The Flea's narrow black box basement theater has been decorated with dozens, maybe hundreds of white porcelain tea cups for Horizon Theatre Rep
's staging of Albert Camus
' The Misunderstanding
(through November 22). It's a nice visual motif, though it directs our attention towards the wrong moment in the play: when Jan (Rafael De Mussa) drinks the poisoned tea served to him in an inn kept by his mother and sister where he is staying under a pseudonym. That Martha (Wendy Allegaert) and the Mother (Ellen Crawford) drug and kill this apparently unremarkable wealthy traveler as they've done several others before him isn't the kernel of the narrative, it's almost a sure thing from the get-go. What drives the play is the relationship between mother and daughter, their guilt (or lack thereof) over how they plan to escape the dreary valley where they've spent their entire lives and the horrible misunderstanding that finally drives them apart.
As with all Camus' work, and existentialism in general, the tragedy here stems from individuals' decisions to forfeit their humanity. Sealed away in a rainy Eastern European valley, Martha and her mother have spent decades numbing themselves, shutting down their various capacities for emotion and empathy to better tolerate their pathetic lot in life, keeping an inn that they can only support by murdering the wealthiest of its few patrons. As the warmer of the central pair, 15-year ER
vet Crawford gives the mother an air of comfortable resignation. She wants better for her needy daughter, but has essentially come to terms with her old age and only wishes she no longer had to work (let alone kill). Crawford plays the part with calm, poise and plenty of charisma, controlling the often tedious first act of the play.
Camus' script is sufficiently flexible to let certain editing and casting decisions shift the focus onto Jan, his mother or Martha, and as this production enters its second act the latter emerges as its primary force. Though she fumbled with text early on—it's hard to understate how greatly a new translation would have helped this production—Allegaert eventually turns into a vicious yet heartbreakingly vulnerable and pitiful monster. In one scene in the third act she tells her mother with deep-seated hatred that she would have killed Jan even if she'd known he was her brother, and then delivers a wrenching and tearful monologue about the few dreams she still harbors for a life in a city by the sea. Allegaert plays Martha as a spectacular and messy confluence of anger, bitterness, jealousy, desperation and dependency. Her performance is scrappy and, eventually, riveting, where Crawford's is graceful and almost self-effacing.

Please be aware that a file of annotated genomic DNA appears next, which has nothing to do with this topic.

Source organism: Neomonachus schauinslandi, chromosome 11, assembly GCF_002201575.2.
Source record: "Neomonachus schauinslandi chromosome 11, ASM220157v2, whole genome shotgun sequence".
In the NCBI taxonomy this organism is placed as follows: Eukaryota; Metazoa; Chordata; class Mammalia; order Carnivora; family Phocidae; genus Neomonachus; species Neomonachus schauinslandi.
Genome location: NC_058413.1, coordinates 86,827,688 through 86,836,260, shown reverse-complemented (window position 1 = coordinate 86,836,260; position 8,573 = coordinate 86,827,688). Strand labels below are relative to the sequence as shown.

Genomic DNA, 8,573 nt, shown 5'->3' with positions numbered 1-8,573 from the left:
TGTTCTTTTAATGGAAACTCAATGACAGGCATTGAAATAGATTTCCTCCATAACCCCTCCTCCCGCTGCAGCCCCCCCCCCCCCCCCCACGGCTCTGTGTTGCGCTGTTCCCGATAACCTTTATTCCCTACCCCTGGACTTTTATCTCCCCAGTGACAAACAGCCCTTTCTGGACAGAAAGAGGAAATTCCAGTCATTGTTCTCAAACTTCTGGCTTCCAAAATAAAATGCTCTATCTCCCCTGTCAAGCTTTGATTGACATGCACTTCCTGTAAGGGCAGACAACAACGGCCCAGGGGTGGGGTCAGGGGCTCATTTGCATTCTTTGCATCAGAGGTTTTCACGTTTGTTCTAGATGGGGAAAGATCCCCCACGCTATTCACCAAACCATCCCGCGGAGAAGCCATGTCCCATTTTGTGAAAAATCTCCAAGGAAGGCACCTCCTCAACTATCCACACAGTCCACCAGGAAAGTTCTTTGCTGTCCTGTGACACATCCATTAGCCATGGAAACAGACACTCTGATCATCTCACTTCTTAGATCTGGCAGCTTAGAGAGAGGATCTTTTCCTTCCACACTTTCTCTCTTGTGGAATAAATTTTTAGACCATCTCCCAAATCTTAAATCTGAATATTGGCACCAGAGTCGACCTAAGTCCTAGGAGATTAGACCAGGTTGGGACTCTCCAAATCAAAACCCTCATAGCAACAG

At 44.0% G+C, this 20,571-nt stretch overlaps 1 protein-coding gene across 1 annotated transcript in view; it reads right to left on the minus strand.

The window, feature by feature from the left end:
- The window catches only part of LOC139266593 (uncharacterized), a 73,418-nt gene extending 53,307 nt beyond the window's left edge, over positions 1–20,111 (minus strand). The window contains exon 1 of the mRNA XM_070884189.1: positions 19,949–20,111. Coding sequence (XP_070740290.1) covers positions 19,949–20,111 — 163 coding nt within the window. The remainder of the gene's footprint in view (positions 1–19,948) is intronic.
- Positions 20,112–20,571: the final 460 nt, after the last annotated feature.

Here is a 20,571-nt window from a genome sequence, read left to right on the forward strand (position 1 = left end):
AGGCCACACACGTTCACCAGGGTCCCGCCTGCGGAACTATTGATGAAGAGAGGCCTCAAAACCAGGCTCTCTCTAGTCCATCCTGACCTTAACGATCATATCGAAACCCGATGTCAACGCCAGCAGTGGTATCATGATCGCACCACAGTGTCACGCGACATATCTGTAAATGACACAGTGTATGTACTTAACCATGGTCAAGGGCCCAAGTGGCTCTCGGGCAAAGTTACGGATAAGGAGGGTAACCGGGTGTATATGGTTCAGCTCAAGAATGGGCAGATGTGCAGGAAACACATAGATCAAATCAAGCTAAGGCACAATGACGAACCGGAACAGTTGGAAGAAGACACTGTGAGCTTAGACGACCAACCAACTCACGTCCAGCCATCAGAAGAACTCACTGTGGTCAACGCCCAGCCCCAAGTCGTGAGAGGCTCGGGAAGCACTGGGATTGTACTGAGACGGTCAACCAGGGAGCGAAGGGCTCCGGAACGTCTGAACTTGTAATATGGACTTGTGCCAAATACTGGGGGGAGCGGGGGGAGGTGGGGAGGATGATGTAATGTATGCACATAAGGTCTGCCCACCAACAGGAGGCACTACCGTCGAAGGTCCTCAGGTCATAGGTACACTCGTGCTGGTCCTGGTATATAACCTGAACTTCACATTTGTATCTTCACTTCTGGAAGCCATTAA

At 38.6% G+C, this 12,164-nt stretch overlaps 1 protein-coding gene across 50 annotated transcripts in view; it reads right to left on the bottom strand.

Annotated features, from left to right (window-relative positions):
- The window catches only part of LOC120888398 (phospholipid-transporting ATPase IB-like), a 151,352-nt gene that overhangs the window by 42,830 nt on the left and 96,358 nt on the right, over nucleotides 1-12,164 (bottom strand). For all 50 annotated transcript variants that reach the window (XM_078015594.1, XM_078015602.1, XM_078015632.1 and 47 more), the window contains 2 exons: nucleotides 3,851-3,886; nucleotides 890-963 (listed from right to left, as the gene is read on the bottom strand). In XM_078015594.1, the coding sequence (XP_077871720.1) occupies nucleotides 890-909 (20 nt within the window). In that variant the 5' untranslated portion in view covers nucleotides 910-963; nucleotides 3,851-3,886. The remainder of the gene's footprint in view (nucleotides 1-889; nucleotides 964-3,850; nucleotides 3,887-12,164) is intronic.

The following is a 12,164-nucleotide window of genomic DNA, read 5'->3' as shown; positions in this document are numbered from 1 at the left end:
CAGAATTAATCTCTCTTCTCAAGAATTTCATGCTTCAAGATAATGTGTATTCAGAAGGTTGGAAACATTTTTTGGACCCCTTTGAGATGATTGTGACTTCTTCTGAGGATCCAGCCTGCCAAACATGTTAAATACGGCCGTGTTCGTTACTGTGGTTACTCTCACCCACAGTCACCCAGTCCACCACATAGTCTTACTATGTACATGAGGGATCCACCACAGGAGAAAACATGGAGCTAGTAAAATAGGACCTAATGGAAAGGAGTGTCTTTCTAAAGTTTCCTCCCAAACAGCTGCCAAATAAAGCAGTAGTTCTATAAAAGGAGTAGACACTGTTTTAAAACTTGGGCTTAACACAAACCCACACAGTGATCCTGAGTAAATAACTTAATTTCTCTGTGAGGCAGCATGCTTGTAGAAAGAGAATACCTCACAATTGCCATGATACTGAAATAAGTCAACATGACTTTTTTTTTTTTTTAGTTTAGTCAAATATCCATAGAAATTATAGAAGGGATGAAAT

The problems of the awkward and hopelessly under-edited text prove insurmountable for the supporting cast of De Mussa and Erin Cherry (as Jan's wife Maria)—Stuart Rudin, as The Manservant, has one line and does admirably with his thankless role as comic relief. Handsome as he is, De Mussa's thick Spanish accent adds a rather confusing wrinkle to this play's already confusing geography—written by a Frenchman, set in a nameless, landlocked country in Eastern Europe. This also makes many of his lines very difficult to understand, whereas the women playing his relatives and wife have no discernible regional inflection.
Partly due to this miscasting, but also as a result of the first act's excessive exposition and decorum, the production only becomes discernibly lighter and more dynamic once the weight of Jan's death begins to bear down on Martha and her mother. Cherry nearly overacts her way back into the picture with her closing breakdown, but her failure to do so says more about the outdated translation and Alex Lippard's stiff direction. Save the relationship between Martha and her mother, and the former's progression from determination to desperation and, finally, defeat, the rigid language of the text keeps this production of The Misunderstanding
from progressing towards total ruin as fluidly and helplessly as it should.
Camus' work is full of cutting, poignant moments borne of a fear of people's inability or unwillingness to change their circumstances. He wrote the play one year after his famous debut novel The Stranger
, and it premiered in Nazi-occupied Paris, where he was simultaneously editing a Resistance newspaper. When Martha laments near the end of the play, "Crime too means solitude, even if 1,000 people join together to commit it," it's hard not to picture the passionate young writer dodging an army of criminals while distributing his clandestine publication throughout Paris. More than just an artifact of its time, though, The Misunderstanding
engages subjects that will never lose currency: our complacency in the face of everyday injustices, our willingness to accept routine problems rather than risk fixing them, our often blind devotion to the idea of family and the monumental yet malleable concept of home.
Some liberal cutting, especially in the first act, and a less convoluted translation might have made this a truly memorable production. Instead, the tea cups placed about the set began to speak less of poisonous hospitality or inescapable circumstances and more of debilitating preciousness. Afraid to risk breaking anything, the players (save Allegaert and, briefly, Cherry) shy away from the text, tip-toeing around it when they should be spilling its contents all over. To treat Camus' play about the casual, familiar brutality of modern life so delicately is to misunderstand it in a very fundamental way.
(photo credit: Richard Termine)